Nothing beats a good tripod. Most people forget about them until they have struggled for a long time. Then they buy a cheap one. Later they have to think again. Well, I suggest you buy a good tripod now and save yourself strife down the line! I have recommend a good buy at the page end.

Why buy a good tripod?

Too many people I have taught and worked with have told me tales of three legged woes. Everyone thinks that to make your DSLR camera stable all you need is three legs. This is simply not true. Quality is just as important. You need a good tripod. Here are some reasons to go for a quality purchase from the start…

 Good Tripod  Cheap and cheerful
 Solid and stable  Limited by poor engineering
 Reliable fittings  Fittings regularly break
 Quality paint  Poor or no paint – highly reflective aluminium
 Quality footings seal the legs to stop dirt getting in  Legs left unsealed let dirt in and grit quickly wears the joints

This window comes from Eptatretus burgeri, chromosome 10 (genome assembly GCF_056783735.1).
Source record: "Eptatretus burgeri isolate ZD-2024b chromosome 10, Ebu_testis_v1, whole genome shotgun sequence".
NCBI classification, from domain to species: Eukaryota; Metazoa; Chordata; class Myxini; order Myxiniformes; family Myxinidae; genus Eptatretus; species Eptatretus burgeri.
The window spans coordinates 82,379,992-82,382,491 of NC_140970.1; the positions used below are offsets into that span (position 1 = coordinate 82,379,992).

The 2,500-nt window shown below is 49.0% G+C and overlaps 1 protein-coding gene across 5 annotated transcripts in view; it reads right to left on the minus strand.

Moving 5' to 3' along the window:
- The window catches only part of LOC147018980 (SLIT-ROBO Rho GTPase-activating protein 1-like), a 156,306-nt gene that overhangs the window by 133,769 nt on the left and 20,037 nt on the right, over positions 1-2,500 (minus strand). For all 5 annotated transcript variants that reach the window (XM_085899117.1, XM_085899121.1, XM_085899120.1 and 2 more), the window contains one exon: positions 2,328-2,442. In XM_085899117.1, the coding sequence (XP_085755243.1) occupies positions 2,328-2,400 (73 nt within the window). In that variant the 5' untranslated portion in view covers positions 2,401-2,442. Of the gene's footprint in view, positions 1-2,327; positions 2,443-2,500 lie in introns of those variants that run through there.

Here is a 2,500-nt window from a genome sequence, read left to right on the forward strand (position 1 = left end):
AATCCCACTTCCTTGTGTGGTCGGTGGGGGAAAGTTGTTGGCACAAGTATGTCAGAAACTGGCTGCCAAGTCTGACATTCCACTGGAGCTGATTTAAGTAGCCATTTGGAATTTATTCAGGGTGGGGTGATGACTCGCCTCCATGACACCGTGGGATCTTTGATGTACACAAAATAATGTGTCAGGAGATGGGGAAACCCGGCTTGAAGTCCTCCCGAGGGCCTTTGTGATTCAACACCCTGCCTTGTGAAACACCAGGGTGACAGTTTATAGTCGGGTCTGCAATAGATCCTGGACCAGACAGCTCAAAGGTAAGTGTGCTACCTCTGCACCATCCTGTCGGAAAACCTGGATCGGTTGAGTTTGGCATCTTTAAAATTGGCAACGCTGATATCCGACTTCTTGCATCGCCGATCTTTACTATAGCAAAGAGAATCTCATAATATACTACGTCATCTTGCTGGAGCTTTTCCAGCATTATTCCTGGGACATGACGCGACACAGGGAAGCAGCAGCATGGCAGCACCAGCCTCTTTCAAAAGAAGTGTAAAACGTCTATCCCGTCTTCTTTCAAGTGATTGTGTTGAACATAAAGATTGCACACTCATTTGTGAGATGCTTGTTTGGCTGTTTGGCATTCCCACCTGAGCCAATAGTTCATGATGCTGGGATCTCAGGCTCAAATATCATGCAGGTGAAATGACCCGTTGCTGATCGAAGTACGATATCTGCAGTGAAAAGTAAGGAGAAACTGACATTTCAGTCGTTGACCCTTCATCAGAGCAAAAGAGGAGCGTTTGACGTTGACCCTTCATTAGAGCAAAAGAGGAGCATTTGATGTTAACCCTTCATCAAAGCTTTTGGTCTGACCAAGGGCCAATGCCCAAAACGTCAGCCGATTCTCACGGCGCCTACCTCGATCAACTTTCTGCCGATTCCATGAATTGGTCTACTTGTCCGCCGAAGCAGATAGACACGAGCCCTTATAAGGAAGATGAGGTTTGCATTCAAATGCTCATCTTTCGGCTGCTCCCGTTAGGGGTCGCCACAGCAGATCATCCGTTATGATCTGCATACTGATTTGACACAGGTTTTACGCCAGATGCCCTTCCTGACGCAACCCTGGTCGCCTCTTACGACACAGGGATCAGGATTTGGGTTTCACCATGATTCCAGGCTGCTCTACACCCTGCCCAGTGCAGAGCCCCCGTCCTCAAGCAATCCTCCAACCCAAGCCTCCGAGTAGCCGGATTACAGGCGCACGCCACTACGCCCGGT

Strong enough for all DSLRs and a big lens Wobbly with anything larger than a bridge camera
 Top platform precisely engineered – no movement and good fitting for the camera  Wobbly platform, poor clip, loose fitting. Screws sometimes damage the camera
Quality joints on legs for long life and stable grip Leg joints quickly wear and become wobbly with poor materials
 Multiple leg positions to allow adjustment on uneven ground  One leg position
 Fully adjustable top column to allow multiple positions.  One wobbly top column
 Legs can be adjusted to many wide angles  One angle for legs
 Reversible – so you can get your camera near the ground  Not reversible
 Proper hand grips  No hand grips
 Interchangeable head fitting  No head fitting – or low quality flip up quick release

There are other reasons to buy a good tripod, but you get the idea. Nearly every aspect of camera stability is reduced to keep the price down. I am not one to advocate gear lust or spending money where it is not worth it. However, I have come across each of the design and quality flaws above. From personal choice and experience it’s clear only the best is good enough when making your camera stable.